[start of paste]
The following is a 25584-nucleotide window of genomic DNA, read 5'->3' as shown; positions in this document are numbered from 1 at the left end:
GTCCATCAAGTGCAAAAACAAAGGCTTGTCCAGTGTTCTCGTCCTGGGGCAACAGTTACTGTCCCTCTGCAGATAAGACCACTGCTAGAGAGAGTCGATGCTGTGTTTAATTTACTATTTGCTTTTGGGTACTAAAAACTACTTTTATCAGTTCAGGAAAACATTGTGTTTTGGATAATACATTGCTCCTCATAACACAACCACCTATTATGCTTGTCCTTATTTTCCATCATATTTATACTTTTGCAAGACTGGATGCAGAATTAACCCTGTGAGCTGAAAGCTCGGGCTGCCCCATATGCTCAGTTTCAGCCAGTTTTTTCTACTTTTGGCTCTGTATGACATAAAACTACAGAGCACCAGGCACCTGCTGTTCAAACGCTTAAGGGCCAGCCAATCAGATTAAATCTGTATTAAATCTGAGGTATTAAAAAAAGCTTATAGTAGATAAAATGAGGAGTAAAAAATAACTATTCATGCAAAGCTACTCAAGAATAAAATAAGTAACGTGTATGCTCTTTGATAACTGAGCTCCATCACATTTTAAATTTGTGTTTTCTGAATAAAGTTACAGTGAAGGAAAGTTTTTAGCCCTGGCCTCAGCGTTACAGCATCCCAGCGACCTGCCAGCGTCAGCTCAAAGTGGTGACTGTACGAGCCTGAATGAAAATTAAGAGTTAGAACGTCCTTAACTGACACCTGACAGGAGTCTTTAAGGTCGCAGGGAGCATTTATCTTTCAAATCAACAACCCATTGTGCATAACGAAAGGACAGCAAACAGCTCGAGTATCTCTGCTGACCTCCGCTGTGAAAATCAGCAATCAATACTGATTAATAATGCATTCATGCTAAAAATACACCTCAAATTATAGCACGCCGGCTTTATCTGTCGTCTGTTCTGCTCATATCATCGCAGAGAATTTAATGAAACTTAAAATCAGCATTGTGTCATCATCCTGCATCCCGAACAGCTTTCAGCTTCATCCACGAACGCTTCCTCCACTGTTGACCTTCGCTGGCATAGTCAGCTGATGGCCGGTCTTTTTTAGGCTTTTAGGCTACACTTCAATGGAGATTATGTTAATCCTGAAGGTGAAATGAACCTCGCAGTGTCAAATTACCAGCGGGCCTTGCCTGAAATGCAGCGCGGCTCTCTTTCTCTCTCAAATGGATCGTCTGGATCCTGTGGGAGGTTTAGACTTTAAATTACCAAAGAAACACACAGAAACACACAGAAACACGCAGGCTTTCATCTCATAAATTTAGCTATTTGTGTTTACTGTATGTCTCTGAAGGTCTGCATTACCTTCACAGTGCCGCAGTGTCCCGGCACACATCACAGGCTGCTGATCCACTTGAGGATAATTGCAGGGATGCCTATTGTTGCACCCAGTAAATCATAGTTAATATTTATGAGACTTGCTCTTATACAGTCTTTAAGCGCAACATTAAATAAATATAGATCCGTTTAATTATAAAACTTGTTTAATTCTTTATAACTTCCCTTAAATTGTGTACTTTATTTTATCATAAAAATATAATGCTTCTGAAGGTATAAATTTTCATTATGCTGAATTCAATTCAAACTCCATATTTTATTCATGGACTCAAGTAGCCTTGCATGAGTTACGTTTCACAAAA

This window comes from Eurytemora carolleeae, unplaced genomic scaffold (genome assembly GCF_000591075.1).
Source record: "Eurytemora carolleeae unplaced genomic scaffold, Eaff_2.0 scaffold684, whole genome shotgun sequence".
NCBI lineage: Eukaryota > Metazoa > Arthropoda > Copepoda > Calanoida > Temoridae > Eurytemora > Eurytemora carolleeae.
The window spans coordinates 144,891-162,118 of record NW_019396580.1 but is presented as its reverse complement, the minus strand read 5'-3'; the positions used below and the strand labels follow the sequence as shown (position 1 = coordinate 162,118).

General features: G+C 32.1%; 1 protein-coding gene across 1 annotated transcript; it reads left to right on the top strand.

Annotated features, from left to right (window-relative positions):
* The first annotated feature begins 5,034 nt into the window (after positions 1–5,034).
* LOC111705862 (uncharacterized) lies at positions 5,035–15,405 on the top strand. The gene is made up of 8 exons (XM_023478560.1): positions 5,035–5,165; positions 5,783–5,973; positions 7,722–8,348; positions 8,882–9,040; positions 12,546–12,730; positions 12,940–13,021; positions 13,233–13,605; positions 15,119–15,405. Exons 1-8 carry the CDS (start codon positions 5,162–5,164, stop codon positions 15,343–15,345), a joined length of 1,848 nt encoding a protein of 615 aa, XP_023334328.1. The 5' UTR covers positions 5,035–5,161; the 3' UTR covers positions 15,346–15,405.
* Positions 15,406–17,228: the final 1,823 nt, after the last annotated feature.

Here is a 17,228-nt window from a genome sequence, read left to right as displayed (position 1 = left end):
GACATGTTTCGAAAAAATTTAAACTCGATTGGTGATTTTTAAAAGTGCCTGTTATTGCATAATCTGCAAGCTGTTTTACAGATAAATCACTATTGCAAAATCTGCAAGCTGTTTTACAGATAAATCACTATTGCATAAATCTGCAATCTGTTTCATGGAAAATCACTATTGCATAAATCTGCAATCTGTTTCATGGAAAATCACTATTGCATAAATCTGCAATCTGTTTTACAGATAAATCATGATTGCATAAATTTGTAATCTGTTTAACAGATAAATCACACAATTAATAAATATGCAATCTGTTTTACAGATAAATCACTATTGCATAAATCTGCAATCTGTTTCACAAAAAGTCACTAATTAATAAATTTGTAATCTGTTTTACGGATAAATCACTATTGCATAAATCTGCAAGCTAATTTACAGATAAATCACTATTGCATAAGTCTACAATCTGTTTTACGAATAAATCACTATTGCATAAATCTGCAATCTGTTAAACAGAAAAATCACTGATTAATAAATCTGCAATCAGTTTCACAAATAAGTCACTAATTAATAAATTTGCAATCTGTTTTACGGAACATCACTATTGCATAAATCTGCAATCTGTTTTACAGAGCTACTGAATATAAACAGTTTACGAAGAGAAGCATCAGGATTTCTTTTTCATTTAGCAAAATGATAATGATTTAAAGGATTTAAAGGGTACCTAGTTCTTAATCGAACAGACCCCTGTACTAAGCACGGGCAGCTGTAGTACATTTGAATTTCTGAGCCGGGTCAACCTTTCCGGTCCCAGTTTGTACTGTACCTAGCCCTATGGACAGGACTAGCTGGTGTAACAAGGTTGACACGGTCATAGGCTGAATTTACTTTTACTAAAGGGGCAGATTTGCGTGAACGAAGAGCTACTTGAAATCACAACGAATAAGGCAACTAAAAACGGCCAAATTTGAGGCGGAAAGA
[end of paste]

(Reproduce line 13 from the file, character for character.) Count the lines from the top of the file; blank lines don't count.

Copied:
GACATGTTTCGAAAAAATTTAAACTCGATTGGTGATTTTTAAAAGTGCCTGTTATTGCATAATCTGCAAGCTGTTTTACAGATAAATCACTATTGCAAAATCTGCAAGCTGTTTTACAGATAAATCACTATTGCATAAATCTGCAATCTGTTTCATGGAAAATCACTATTGCATAAATCTGCAATCTGTTTCATGGAAAATCACTATTGCATAAATCTGCAATCTGTTTTACAGATAAATCATGATTGCATAAATTTGTAATCTGTTTAACAGATAAATCACACAATTAATAAATATGCAATCTGTTTTACAGATAAATCACTATTGCATAAATCTGCAATCTGTTTCACAAAAAGTCACTAATTAATAAATTTGTAATCTGTTTTACGGATAAATCACTATTGCATAAATCTGCAAGCTAATTTACAGATAAATCACTATTGCATAAGTCTACAATCTGTTTTACGAATAAATCACTATTGCATAAATCTGCAATCTGTTAAACAGAAAAATCACTGATTAATAAATCTGCAATCAGTTTCACAAATAAGTCACTAATTAATAAATTTGCAATCTGTTTTACGGAACATCACTATTGCATAAATCTGCAATCTGTTTTACAGAGCTACTGAATATAAACAGTTTACGAAGAGAAGCATCAGGATTTCTTTTTCATTTAGCAAAATGATAATGATTTAAAGGATTTAAAGGGTACCTAGTTCTTAATCGAACAGACCCCTGTACTAAGCACGGGCAGCTGTAGTACATTTGAATTTCTGAGCCGGGTCAACCTTTCCGGTCCCAGTTTGTACTGTACCTAGCCCTATGGACAGGACTAGCTGGTGTAACAAGGTTGACACGGTCATAGGCTGAATTTACTTTTACTAAAGGGGCAGATTTGCGTGAACGAAGAGCTACTTGAAATCACAACGAATAAGGCAACTAAAAACGGCCAAATTTGAGGCGGAAAGA